27 May 2004 | Andrew Golder
Ten per cent of the money spent on rebuilding Iraq is going to security companies protecting workers in the war-torn state.
The news emerged as Amec, one of Britain's project management firms, said security was the main driver of procurement processes for construction companies working in Iraq amid escalating violence, despite the presence of allied troops.
But security firms working in the country say they are having no problems finding trained staff, with UK based ArmorGroup accepting 30 applicants a week.
Amec warned it could not guarantee how much work could be carried out on its £1.6 billion reconstruction contracts this year because of the recent spate of murders and kidnappings.
It was awarded US-funded reconstruction work in March in conjunction with American partner Flour Daniel.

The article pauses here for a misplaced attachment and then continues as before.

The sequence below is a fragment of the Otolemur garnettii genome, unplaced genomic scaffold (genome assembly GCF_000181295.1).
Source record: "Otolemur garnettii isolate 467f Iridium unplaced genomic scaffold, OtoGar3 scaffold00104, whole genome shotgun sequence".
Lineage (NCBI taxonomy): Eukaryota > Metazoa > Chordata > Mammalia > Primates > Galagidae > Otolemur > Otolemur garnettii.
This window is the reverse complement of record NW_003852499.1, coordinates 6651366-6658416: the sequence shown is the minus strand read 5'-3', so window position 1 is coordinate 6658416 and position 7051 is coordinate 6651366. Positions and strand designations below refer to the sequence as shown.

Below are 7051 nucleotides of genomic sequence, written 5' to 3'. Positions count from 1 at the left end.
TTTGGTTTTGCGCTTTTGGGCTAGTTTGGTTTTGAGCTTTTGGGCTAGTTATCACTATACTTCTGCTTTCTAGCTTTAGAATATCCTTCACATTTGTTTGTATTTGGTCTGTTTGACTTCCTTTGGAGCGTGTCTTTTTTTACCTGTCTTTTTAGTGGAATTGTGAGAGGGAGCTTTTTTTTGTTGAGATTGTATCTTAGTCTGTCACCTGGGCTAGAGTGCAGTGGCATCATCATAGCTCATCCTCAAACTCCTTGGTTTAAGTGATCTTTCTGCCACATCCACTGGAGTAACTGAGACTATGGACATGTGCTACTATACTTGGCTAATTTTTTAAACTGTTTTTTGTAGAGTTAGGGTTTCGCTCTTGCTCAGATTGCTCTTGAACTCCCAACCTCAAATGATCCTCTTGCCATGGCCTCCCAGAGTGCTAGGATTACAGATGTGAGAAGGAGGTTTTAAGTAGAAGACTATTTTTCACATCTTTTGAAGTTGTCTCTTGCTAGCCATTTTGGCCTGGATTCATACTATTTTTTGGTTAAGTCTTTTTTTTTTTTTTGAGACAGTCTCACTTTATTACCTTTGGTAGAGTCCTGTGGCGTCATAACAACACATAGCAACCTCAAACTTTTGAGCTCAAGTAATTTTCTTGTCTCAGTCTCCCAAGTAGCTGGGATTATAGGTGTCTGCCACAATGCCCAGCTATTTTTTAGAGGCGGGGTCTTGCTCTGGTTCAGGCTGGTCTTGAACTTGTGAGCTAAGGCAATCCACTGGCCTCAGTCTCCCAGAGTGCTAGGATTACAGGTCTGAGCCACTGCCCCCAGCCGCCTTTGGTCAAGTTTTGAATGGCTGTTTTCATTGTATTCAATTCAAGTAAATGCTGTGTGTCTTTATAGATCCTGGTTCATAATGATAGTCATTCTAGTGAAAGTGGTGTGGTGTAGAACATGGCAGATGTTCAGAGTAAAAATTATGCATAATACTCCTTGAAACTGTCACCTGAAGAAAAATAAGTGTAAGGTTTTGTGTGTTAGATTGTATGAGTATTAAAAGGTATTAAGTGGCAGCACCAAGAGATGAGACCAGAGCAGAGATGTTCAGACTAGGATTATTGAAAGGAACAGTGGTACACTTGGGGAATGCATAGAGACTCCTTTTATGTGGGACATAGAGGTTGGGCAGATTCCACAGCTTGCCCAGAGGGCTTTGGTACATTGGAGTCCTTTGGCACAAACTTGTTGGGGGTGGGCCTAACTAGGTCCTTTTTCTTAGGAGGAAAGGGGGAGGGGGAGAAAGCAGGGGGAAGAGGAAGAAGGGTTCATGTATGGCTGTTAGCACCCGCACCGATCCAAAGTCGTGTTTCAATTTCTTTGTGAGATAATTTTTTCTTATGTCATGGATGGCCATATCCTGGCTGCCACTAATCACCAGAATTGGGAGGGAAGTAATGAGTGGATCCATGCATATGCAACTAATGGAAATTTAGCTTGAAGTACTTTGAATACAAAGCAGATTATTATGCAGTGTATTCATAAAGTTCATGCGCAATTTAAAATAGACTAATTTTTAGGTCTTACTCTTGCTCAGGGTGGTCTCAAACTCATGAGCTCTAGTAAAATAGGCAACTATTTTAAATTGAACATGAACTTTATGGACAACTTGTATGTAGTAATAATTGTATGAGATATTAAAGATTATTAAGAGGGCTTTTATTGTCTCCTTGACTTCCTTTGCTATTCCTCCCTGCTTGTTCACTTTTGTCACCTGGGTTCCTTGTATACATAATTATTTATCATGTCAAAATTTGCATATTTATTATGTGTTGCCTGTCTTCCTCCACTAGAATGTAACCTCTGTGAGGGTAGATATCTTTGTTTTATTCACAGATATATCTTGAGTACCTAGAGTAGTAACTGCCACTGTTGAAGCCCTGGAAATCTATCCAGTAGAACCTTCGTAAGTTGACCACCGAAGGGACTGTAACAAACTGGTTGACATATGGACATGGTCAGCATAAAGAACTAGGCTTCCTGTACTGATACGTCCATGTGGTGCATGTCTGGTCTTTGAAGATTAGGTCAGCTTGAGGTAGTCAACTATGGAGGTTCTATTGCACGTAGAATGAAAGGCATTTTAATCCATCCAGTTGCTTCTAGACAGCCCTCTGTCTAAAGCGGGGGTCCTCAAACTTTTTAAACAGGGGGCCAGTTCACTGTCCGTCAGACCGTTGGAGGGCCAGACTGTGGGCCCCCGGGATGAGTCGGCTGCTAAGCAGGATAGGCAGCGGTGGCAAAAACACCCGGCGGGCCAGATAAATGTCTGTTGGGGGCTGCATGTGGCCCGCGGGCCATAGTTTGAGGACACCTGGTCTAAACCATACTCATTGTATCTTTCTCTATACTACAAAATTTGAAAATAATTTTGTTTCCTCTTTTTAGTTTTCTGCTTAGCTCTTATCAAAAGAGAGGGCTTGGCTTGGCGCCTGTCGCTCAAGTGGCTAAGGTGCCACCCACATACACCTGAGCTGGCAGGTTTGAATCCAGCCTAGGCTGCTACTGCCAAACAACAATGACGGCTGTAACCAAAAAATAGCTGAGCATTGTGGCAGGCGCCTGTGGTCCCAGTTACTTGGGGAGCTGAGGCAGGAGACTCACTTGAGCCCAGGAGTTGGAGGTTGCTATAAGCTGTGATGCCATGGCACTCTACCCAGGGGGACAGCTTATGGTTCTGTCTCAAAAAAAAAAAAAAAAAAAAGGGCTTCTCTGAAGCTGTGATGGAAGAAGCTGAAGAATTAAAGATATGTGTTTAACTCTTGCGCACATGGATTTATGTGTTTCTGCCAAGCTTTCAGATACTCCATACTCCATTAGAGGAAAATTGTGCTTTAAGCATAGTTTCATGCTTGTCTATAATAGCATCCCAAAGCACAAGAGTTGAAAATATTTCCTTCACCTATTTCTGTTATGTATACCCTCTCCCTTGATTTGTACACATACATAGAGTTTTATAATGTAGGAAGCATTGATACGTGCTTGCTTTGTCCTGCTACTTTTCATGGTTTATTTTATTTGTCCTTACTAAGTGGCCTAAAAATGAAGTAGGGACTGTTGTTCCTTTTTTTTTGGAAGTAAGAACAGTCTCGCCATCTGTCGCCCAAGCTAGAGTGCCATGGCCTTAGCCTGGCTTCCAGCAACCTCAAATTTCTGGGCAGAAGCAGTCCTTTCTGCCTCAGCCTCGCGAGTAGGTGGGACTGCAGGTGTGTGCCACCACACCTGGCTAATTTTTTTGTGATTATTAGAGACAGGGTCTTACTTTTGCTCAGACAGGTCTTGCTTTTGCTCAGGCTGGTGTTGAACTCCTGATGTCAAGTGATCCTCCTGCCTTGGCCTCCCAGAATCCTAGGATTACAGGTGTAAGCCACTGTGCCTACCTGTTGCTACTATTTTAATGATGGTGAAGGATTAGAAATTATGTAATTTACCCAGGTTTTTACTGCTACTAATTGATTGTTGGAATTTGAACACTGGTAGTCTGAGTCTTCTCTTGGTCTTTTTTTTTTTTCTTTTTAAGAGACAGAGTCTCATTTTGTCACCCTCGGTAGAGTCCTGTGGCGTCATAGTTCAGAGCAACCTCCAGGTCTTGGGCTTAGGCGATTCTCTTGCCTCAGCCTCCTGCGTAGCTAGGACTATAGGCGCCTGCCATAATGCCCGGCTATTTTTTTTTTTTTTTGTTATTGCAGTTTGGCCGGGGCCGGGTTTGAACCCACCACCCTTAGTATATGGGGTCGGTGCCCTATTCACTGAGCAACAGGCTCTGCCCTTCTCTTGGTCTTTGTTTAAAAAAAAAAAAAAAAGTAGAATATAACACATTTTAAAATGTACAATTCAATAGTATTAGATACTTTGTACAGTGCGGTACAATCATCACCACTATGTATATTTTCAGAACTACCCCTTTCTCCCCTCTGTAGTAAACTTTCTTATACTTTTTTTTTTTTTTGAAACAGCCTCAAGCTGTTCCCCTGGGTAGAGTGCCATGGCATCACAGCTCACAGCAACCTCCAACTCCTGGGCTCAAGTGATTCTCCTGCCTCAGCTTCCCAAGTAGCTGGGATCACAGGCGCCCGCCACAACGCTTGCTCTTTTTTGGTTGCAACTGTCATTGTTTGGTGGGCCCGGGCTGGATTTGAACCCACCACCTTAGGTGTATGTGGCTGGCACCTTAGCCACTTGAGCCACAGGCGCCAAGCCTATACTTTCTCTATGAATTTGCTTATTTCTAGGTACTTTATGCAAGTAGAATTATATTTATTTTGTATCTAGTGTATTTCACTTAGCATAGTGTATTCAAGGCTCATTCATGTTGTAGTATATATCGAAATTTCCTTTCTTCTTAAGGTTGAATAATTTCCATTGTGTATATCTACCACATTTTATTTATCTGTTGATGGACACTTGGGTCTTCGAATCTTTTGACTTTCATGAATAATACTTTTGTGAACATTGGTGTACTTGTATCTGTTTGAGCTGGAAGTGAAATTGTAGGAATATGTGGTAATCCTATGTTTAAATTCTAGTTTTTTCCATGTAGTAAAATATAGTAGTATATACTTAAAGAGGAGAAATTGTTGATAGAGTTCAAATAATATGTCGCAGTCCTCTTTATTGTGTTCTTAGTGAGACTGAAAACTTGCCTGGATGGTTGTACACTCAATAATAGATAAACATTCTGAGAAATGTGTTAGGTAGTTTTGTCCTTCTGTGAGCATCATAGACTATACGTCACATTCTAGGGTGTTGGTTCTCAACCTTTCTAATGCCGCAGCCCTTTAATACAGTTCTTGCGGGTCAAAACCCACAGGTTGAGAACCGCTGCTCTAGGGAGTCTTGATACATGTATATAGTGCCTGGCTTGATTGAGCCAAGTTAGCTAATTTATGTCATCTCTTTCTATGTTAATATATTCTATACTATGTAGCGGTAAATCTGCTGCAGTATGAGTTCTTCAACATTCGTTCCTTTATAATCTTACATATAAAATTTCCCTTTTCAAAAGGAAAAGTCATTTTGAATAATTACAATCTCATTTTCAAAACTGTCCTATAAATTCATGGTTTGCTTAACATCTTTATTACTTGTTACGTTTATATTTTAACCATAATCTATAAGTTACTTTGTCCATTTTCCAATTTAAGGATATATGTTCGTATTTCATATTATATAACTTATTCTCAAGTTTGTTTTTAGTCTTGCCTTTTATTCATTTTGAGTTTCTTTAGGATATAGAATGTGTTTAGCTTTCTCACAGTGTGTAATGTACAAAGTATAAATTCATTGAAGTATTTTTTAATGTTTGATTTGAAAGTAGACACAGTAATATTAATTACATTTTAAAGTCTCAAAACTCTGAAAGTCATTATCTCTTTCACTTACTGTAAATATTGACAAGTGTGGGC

But soaring security costs - some companies are hiring two bodyguards for each employee in Iraq - are driving overheads higher than ever. The coalition's programme management office in Baghdad estimates that 10 per cent of the $18.4 billion earmarked for investment in Iraq is going straight to security firms and contractors.
Nick Welsh, an Amec spokesman, refused to disclose details of its supply chain operation for security reasons.
But he told SM: "We have a very thorough security team in Iraq that advises us on a daily and hourly basis.
"We listen carefully to what they say and their advice determines whether we carry out operations at a given time and date."